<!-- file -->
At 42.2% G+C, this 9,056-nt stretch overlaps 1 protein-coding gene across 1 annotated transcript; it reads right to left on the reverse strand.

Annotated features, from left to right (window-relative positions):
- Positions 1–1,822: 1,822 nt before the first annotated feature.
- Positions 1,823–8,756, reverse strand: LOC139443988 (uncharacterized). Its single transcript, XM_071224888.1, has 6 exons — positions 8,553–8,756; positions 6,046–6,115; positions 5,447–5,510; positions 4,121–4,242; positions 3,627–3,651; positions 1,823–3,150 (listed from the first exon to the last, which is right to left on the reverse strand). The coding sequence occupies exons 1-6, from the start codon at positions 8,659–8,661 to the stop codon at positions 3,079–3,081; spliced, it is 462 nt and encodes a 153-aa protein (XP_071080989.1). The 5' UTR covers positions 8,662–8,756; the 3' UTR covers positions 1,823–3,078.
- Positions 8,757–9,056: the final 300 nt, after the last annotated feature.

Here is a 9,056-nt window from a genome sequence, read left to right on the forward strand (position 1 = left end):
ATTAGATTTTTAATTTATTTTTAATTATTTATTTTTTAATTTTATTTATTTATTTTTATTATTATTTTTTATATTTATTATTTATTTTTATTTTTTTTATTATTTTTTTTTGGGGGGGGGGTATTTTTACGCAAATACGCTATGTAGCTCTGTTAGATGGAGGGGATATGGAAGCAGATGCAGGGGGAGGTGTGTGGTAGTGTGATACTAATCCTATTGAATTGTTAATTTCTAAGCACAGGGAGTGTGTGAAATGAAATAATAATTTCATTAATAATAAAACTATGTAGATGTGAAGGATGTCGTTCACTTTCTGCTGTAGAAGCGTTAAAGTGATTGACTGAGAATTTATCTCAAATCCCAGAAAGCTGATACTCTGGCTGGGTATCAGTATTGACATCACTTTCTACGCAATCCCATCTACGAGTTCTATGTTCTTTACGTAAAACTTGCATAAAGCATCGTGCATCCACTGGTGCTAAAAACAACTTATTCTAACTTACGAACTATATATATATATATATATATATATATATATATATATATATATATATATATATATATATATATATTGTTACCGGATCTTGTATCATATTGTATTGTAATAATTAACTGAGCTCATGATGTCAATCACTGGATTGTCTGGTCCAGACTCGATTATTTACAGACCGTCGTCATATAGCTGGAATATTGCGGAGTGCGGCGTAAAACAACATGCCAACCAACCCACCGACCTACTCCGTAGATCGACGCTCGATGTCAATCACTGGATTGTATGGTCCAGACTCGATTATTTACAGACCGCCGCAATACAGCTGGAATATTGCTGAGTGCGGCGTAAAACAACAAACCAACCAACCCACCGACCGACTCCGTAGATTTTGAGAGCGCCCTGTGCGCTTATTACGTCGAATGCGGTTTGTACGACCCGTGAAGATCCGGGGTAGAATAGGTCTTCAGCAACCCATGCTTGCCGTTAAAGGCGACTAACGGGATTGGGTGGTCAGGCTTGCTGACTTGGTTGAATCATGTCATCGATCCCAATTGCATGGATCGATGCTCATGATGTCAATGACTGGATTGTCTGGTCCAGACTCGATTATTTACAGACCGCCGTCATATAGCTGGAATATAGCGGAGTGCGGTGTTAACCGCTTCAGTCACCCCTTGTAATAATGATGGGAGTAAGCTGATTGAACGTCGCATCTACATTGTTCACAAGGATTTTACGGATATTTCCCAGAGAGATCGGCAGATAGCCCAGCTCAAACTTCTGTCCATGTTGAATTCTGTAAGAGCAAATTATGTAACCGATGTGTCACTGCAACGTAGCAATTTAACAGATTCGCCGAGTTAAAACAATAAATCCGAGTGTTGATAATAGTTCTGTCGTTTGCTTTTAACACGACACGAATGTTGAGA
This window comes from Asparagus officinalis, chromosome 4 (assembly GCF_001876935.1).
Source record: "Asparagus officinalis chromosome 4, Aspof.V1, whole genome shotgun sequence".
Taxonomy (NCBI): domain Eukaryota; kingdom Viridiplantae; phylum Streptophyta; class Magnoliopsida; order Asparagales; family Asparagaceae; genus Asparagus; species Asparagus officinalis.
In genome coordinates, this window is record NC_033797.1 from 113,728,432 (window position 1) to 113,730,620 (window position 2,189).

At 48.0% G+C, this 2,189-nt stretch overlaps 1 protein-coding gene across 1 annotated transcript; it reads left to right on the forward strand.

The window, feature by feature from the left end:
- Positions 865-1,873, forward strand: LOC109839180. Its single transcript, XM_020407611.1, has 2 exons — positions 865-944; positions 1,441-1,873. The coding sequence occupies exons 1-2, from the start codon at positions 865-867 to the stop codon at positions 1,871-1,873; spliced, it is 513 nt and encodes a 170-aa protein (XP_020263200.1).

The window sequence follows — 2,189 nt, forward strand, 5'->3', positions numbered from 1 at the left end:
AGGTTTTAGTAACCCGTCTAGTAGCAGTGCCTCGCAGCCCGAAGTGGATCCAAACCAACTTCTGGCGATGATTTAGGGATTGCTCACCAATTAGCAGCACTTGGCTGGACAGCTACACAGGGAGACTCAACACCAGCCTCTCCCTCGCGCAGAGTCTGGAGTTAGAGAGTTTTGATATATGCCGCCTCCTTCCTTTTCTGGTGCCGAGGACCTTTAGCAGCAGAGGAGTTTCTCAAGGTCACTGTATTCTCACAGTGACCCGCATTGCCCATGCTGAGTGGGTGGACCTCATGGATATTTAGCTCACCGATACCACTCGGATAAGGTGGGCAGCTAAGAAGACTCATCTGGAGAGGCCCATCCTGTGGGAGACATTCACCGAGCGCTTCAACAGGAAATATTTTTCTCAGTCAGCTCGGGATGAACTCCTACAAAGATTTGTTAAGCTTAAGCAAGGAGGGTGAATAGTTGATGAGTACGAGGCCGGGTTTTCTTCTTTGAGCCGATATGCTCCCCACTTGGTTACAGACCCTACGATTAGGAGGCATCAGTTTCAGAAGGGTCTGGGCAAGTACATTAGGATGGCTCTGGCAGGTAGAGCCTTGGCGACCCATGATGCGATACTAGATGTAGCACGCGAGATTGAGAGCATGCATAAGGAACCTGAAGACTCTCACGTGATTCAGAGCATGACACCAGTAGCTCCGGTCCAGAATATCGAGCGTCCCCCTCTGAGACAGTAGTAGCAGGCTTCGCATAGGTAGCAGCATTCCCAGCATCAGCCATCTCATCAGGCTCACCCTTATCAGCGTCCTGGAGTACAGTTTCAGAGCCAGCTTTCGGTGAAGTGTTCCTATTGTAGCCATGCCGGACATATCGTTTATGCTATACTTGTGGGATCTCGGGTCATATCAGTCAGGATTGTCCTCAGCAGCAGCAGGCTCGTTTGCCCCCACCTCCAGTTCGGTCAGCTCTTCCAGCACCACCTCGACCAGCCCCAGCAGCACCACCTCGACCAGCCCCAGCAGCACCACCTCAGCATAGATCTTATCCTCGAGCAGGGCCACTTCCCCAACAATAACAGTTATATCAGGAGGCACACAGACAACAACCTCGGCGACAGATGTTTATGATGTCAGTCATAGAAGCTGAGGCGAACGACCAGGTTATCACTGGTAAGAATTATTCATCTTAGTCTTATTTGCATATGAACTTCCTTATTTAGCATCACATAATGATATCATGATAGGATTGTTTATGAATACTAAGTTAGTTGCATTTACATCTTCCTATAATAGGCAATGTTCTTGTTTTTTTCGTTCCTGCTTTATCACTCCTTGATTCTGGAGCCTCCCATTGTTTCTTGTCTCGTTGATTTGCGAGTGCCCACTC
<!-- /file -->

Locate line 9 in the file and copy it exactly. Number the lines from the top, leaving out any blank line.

Source record: "Asparagus officinalis chromosome 4, Aspof.V1, whole genome shotgun sequence".